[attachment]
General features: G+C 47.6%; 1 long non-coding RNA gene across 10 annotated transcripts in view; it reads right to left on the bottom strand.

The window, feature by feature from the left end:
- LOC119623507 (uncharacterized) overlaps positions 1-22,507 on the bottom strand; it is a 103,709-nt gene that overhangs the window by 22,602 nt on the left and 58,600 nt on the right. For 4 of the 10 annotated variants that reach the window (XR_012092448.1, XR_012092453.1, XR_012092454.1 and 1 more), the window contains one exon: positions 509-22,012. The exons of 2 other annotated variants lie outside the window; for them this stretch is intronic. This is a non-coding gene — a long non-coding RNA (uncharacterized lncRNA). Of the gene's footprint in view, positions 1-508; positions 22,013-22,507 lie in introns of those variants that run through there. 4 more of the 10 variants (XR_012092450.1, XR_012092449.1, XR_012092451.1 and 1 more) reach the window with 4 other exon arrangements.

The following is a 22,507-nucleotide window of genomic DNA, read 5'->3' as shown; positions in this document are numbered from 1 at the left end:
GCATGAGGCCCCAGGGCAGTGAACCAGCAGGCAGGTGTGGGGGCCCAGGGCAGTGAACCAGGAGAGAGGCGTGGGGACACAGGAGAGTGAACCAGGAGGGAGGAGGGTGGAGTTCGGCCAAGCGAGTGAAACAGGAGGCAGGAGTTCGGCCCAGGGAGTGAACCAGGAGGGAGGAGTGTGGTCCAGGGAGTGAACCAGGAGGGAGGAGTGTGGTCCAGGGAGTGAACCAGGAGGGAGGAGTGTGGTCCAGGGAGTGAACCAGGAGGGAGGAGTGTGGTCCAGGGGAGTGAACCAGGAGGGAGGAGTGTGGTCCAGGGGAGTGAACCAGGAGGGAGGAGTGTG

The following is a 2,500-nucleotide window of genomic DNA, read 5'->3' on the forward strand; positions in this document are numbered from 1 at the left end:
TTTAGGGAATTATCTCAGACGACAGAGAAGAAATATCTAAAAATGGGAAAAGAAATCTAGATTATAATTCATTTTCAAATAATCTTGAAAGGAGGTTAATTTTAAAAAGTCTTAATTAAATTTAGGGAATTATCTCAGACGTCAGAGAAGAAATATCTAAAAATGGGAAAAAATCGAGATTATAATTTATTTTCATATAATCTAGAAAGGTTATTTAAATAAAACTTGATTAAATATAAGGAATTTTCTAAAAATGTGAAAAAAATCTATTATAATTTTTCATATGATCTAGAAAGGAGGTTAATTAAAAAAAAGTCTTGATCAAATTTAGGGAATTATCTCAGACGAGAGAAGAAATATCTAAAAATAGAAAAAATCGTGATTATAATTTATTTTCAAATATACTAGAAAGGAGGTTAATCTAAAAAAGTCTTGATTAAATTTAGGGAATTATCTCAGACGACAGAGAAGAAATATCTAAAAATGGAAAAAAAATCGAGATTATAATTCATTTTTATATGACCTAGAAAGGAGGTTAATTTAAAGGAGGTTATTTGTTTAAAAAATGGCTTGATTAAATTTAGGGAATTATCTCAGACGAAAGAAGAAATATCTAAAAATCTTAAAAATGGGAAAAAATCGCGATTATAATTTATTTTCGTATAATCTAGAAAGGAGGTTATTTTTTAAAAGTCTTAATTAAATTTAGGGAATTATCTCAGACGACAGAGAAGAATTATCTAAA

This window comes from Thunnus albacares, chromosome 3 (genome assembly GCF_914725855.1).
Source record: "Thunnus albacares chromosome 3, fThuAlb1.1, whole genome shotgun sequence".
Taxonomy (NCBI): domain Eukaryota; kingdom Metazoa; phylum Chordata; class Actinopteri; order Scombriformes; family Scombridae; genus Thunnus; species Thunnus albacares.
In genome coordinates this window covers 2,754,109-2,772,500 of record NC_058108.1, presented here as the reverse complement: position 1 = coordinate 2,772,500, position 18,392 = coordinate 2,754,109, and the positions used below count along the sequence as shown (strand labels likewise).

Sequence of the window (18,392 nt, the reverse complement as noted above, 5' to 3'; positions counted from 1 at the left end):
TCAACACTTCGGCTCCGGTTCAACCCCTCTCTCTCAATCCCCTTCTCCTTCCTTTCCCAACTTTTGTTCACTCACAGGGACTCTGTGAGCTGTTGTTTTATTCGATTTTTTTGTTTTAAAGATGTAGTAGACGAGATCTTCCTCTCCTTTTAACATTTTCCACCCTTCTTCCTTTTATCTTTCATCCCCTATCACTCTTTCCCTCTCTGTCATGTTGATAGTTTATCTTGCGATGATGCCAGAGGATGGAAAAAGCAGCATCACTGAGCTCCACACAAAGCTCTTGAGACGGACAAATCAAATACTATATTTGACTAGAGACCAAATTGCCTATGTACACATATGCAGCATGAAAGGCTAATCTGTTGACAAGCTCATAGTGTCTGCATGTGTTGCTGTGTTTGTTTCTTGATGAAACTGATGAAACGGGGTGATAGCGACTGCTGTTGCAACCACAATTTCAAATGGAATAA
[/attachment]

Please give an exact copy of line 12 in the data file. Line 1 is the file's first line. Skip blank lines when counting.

Sequence of the window (18,392 nt, the reverse complement as noted above, 5' to 3'; positions counted from 1 at the left end):